Jim Williams: Rebuilding GSA by focusing on customers
- By Matthew Weigelt
- Aug 28, 2006
Jim Williams, the new commissioner of the General Services Administration’s Federal Acquisition Service, said he intends to rebuild GSA’s business by being more in tune with customers and creating new business models — two strategies on which industry experts and GSA appear to agree.
“We have to build our service offerings so they are something the agencies want,” Williams said. “We have to be in tune with what our customers want.”
He added that GSA has few options other than to work through its business problems. “We have some selective trouble spots,” he said. “We have some business models that are not working so well.”
But he said he is ready to tackle his new job. “Frankly, I like big challenges,” he said. “We can’t lose sight [of the fact] that we do this for customers.”
Meanwhile, until its business turns around, GSA might have to offer additional targeted early-outs and buyouts to certain employees, Williams said.
He said he wants to avoid losing employees, but the financial situation at GSA could require it. About 150 employees took advantage of early-outs and buyouts in June. Lurita Doan, who became GSA’s administrator at the end of May, said she would prefer not to further reduce the number of employees but deferred to Williams on that decision. The first round was initiated before Doan and Williams came to GSA.
GSA faces the need to consider offering more early-outs and buyouts in selected, targeted areas to balance revenue and expenses, Williams said. “I have to look at those situations with a realistic eye.”
GSA develops new services
As part of its strategy to adapt and create new business models, GSA recently began offering a new service to help agencies meet their responsibilities under Homeland Security Presidential Directive 12, which requires them to issue secure identity credentials to employees and contractors beginning Oct. 27.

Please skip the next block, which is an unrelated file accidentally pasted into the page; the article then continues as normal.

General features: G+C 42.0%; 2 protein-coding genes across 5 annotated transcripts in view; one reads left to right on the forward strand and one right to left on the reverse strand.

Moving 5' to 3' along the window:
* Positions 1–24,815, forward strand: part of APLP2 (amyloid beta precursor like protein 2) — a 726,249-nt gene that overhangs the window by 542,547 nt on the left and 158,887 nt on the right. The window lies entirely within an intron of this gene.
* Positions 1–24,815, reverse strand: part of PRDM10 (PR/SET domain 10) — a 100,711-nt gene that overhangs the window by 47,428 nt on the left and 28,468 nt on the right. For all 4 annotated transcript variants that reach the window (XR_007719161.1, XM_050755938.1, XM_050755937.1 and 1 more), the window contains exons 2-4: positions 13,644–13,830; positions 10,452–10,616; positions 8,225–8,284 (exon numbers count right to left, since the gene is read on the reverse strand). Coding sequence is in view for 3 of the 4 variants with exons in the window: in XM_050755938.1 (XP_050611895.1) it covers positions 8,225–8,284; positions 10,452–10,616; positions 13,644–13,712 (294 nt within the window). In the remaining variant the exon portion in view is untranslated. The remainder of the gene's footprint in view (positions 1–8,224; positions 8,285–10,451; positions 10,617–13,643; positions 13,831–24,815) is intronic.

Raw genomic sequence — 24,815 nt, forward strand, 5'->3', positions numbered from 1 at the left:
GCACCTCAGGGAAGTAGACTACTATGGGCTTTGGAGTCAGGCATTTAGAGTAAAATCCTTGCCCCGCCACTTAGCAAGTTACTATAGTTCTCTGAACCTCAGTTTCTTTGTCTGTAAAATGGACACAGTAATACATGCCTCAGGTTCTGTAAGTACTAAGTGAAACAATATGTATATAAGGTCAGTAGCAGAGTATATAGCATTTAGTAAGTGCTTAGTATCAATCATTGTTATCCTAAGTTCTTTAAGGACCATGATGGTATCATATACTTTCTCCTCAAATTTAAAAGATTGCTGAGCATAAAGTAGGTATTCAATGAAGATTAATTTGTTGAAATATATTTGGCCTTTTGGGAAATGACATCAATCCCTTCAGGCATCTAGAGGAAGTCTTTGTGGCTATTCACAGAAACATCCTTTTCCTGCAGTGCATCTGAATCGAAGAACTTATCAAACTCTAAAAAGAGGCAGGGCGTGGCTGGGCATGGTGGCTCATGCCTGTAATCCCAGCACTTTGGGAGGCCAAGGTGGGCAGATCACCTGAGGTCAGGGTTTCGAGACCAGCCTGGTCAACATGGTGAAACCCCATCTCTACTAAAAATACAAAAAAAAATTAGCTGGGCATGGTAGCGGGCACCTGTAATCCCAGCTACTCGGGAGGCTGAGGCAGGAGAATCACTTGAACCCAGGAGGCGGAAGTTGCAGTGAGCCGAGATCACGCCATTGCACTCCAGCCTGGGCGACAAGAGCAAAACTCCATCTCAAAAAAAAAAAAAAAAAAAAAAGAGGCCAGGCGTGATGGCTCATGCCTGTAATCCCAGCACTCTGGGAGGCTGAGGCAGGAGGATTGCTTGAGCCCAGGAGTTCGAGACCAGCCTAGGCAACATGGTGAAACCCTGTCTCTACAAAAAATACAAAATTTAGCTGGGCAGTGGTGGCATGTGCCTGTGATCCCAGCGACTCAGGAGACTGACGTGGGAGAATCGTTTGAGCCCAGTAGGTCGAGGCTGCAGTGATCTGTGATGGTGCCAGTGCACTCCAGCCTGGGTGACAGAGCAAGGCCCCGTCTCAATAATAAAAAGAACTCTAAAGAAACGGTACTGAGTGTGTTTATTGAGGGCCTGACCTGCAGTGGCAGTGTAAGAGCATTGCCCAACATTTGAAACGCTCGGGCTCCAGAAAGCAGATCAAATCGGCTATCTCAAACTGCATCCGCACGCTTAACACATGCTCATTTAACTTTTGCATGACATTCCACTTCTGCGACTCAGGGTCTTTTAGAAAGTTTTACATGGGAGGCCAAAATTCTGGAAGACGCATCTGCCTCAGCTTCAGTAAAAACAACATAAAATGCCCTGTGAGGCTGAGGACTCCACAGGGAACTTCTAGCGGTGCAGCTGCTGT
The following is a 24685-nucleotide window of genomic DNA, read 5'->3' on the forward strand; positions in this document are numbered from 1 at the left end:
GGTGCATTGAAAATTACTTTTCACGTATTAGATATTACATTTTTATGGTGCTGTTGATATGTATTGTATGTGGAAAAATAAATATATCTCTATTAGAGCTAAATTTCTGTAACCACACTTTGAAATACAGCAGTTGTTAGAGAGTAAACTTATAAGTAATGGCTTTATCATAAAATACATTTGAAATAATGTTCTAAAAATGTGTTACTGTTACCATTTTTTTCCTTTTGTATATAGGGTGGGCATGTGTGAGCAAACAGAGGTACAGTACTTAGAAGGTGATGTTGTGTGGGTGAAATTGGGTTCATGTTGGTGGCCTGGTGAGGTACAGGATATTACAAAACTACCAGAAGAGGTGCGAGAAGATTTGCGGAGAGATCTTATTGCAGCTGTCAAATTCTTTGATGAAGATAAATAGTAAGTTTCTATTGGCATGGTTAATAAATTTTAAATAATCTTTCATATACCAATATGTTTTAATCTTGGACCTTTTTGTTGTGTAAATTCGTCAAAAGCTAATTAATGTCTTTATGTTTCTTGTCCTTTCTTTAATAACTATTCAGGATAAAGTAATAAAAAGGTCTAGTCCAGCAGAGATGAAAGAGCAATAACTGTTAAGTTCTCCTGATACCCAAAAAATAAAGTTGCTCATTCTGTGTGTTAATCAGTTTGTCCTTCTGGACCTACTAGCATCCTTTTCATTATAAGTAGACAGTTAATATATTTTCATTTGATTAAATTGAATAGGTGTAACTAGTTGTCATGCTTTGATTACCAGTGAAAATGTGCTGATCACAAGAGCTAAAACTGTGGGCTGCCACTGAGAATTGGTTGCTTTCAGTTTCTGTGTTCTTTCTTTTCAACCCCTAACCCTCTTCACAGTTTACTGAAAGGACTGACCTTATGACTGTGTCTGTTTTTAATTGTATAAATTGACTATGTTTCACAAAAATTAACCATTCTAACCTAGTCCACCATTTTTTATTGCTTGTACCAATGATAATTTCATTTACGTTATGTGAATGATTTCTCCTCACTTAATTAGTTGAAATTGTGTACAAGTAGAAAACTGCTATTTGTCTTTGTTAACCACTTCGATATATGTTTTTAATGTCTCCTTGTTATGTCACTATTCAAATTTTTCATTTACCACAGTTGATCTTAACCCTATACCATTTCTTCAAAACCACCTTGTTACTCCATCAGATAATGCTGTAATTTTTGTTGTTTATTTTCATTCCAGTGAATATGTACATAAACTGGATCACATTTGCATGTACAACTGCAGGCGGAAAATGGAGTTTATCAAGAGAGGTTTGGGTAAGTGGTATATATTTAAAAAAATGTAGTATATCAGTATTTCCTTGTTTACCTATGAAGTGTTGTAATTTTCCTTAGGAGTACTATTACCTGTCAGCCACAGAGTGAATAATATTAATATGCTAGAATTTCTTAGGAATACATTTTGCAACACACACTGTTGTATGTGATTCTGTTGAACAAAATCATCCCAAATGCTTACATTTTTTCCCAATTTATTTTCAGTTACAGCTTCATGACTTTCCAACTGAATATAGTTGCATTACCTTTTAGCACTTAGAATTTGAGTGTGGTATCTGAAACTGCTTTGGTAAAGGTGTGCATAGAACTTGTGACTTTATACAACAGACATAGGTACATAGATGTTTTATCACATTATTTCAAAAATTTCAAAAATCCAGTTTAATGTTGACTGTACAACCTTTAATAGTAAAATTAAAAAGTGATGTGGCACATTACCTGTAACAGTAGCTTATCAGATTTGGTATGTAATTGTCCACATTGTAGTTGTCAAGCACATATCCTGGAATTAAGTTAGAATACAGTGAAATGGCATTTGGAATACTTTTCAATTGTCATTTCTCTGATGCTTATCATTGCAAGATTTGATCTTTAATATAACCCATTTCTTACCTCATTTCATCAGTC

GSA’s HSPD-12 service is based on customers’ needs, Williams said.
GSA officials have said the service will save customers money through bulk purchases of goods that comply with the directive. GSA will also add approved products to its schedules list. How much agencies will save is unclear, however, because prices remain uncertain, officials said.
In addition to providing services, GSA’s HSPD-12 Managed Service Office will handle all Federal Acquisition Service offerings, including products and assisted-service acquisitions.
GSA faces the challenge of building viable business models as a fee-based agency, Williams said. But more important, GSA has to offer services agencies want, he said. “That means staying very close to the customer.”
In a July interview, Doan said repeat business comes from offering services that customers need, a view that Williams apparently shares with his new boss.
Vendors and industry experts praised Doan’s selection of Williams to head FAS. Judith Nelson, EZGSA’s director of government contracts, noted that Williams has a track record of success in federal procurement. He was previously director of the Homeland Security Department’s U.S. Visitor and Immigrant Status Indicator Technology program and earlier served as director of GSA’s Local Telecommunications Procurement Division.
Frank Pugliese, a former Federal Supply Service commissioner who is now managing director of government business development at DuPont, said Williams understands the acquisition process, especially for large procurements.
However, Williams is in an awkward position, Pugliese said. He faces a lot of sticky issues at a time when GSA must bring customers back and generate revenue.